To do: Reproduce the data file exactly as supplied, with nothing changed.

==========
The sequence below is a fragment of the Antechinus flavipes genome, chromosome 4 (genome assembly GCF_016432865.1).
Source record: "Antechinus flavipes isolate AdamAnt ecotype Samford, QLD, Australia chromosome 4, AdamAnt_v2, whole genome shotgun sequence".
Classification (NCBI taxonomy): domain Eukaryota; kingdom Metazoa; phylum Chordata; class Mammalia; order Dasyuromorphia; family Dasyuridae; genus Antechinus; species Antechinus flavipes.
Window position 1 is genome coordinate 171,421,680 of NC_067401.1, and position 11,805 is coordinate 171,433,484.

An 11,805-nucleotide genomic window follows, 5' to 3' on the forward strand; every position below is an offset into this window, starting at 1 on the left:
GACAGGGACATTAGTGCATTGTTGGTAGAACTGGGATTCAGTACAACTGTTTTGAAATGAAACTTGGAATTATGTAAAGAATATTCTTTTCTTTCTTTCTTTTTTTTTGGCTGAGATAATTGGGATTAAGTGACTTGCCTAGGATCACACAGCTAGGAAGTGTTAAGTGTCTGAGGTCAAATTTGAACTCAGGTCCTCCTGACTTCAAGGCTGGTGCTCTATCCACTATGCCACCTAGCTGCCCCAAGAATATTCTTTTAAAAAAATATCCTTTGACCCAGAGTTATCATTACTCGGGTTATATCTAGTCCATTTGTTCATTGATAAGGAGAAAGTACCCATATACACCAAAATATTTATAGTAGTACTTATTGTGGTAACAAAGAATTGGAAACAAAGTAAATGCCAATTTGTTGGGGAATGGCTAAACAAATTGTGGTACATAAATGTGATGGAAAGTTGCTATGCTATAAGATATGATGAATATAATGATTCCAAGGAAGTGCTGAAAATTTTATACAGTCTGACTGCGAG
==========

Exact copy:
The sequence below is a fragment of the Antechinus flavipes genome, chromosome 4 (genome assembly GCF_016432865.1).
Source record: "Antechinus flavipes isolate AdamAnt ecotype Samford, QLD, Australia chromosome 4, AdamAnt_v2, whole genome shotgun sequence".
Classification (NCBI taxonomy): domain Eukaryota; kingdom Metazoa; phylum Chordata; class Mammalia; order Dasyuromorphia; family Dasyuridae; genus Antechinus; species Antechinus flavipes.
Window position 1 is genome coordinate 171,421,680 of NC_067401.1, and position 11,805 is coordinate 171,433,484.

An 11,805-nucleotide genomic window follows, 5' to 3' on the forward strand; every position below is an offset into this window, starting at 1 on the left:
GACAGGGACATTAGTGCATTGTTGGTAGAACTGGGATTCAGTACAACTGTTTTGAAATGAAACTTGGAATTATGTAAAGAATATTCTTTTCTTTCTTTCTTTTTTTTTGGCTGAGATAATTGGGATTAAGTGACTTGCCTAGGATCACACAGCTAGGAAGTGTTAAGTGTCTGAGGTCAAATTTGAACTCAGGTCCTCCTGACTTCAAGGCTGGTGCTCTATCCACTATGCCACCTAGCTGCCCCAAGAATATTCTTTTAAAAAAATATCCTTTGACCCAGAGTTATCATTACTCGGGTTATATCTAGTCCATTTGTTCATTGATAAGGAGAAAGTACCCATATACACCAAAATATTTATAGTAGTACTTATTGTGGTAACAAAGAATTGGAAACAAAGTAAATGCCAATTTGTTGGGGAATGGCTAAACAAATTGTGGTACATAAATGTGATGGAAAGTTGCTATGCTATAAGATATGATGAATATAATGATTCCAAGGAAGTGCTGAAAATTTTATACAGTCTGACTGCGAG